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May 30, 2013
What to Do When You Don’t Like Your Supervisor
No matter where you rank in the business world, from intern to Senior Vice President, you will be working with others. Whether you’re just starting a business or have been working for a while, you could come across a situation where communication between you and a manager falls short of expectations.

Colleagues and coworkers need to be able to communicate with one another; otherwise, a business won’t be able to progress and succeed. While some may think they can just ignore it and others may think it means they should quit, both probably haven’t considered their options when it comes to management conflicts. Before you quit your internship or new job because you don’t like your supervisor, keep in mind that an internship is a learning experience and good employees often last longer than bad managers. If you don’t like your supervisor, here’s what you can do to try and change that.

Keep Quiet
Now, I don’t mean never saying what’s bothering you. In this instance, “keep quiet” means “don’t gossip.” Gossip doesn’t belong in the office. Although it does happen, do your best to avoid being a part of it. Socialize with your coworkers, but understand what topics are off limits. There are a few reasons you don’t want to discuss your distaste towards your supervisor with coworkers.
  • Your Reputation: Sure, conversations take place around the water cooler or copier, but your opinions about your supervisor shouldn’t. As a new employee or intern, chances are you’re still establishing your place within the company or department. You want a great reputation, not one of someone who gossips.
  • Your Job: If a conversation about your manager reaches their ears before you have a chance to address them directly, you could be up for termination. Often, interns are not under the same hiring and firing structures of permanent employees. Not only will you end up with a bad reputation and no job, you no longer have the reference you were hoping for.
Talk It Out
If you’re in the business world, act like a professional. If you don’t like the way your supervisor is speaking to you or managing you, sit down and talk like adults. If your manager is the type of person who appreciates and responds well to feedback, the direct approach may be the way to go. Try to resolve things person-to-person before getting others involved. 
  • If your manager doesn’t send out a meeting breakdown within 24 hours after your one-on-one, send a meeting summary to them. Make note of when you met and what was discussed, and subtly mention whether or not the issue was resolved.
  • Consider your own role instead of pointing fingers. Be understanding as they may not realize what they’re doing upsets you. Spend some time thinking about your own shortcomings and if this conversation is a chance for an exchange of feedback so the working relationship can improve.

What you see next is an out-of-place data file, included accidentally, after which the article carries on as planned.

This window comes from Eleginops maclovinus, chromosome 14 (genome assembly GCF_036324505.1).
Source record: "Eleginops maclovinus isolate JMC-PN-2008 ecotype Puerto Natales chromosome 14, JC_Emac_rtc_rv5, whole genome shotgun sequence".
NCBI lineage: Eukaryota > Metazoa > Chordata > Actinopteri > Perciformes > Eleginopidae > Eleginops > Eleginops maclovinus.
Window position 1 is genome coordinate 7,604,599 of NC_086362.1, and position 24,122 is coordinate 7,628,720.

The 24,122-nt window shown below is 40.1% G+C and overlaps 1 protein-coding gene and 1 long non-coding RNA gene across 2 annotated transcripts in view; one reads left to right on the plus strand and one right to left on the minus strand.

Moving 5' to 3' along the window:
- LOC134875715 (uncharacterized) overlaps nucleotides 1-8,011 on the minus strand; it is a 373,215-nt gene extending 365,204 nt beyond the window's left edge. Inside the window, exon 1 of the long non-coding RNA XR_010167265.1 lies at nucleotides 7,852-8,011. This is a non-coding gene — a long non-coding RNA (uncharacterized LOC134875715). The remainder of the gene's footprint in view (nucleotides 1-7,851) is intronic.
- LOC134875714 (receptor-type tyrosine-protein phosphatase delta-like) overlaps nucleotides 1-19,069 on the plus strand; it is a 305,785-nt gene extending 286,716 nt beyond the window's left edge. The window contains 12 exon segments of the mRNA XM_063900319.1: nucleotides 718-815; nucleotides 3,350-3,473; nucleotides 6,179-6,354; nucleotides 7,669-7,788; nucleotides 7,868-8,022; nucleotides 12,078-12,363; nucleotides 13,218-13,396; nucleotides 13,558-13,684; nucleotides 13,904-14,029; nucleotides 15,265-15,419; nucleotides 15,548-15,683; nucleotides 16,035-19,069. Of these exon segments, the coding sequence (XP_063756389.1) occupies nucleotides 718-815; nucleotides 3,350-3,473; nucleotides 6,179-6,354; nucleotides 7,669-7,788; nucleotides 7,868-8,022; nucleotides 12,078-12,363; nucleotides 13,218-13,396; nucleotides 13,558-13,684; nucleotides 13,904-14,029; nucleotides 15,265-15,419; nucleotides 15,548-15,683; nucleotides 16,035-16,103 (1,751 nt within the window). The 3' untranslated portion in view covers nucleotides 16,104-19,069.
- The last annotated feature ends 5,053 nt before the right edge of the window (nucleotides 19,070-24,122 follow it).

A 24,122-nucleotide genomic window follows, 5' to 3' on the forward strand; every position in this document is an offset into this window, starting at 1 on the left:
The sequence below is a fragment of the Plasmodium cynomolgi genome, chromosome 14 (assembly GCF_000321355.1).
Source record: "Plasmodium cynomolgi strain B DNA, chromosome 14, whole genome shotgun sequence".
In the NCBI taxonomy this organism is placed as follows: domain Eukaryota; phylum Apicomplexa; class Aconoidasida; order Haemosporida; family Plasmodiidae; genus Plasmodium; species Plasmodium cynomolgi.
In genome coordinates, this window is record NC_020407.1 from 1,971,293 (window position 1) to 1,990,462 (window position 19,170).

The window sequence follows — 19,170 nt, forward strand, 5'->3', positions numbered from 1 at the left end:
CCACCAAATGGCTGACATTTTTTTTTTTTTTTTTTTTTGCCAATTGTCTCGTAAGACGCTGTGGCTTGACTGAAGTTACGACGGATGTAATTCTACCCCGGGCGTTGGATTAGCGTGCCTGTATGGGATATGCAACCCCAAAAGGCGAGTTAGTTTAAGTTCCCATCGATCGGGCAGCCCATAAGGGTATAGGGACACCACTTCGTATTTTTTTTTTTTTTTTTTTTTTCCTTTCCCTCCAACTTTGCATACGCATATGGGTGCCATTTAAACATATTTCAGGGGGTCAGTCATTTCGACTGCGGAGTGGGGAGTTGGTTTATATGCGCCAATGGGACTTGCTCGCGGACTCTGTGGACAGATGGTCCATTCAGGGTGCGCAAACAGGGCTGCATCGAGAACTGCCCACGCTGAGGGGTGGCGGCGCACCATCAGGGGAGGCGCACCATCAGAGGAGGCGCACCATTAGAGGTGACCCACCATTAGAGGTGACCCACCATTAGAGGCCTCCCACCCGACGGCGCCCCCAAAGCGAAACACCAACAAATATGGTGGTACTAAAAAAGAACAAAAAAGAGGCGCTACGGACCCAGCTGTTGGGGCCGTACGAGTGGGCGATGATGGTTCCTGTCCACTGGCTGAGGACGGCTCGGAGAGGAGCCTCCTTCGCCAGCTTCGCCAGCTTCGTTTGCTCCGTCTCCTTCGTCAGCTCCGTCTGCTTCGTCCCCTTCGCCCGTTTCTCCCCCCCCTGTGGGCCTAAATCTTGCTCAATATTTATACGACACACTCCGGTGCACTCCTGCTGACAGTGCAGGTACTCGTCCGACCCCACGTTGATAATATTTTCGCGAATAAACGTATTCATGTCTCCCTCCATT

Turn to HR
Sometimes a direct approach won’t work. Your direct manager may not change what they’re doing or you may still not like them as a supervisor. If your supervisor isn’t responding well to a more direct approach on your end, it may be time to get human resources involved. However, you’ll need documentation to support whatever claims you plan to make.
  • Before: Before your meeting with the HR manager, write down your thoughts and issues from your own point of view. Be sure to include specific examples and suggestions on how these issues can be resolved.
  • During: During the meeting, speak clearly and reference what you wrote down earlier as well as notes from your one-on-one meeting with the supervisor and the results of that sit-down.
Be sure to point out possible solutions and areas where both you and your supervisor can improve. No one is perfect.

If you don’t like your supervisor, spend some serious time considering why that is. If your personalities clash, see if there are opportunities for you to spend some quality time with your boss, over lunch for example, where you can get to know each other better. When working with a supervisor you don’t like, keep it to yourself until you have a chance to address the person directly. If that doesn’t work in making things better, consider involving HR to mediate. 

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Erica Bell is a small business writer who focuses on topics such as business loans and credit card processing. She is a web content writer for Business.com, a directory that provides advice on topics including small business credit cards and payroll software solutions.
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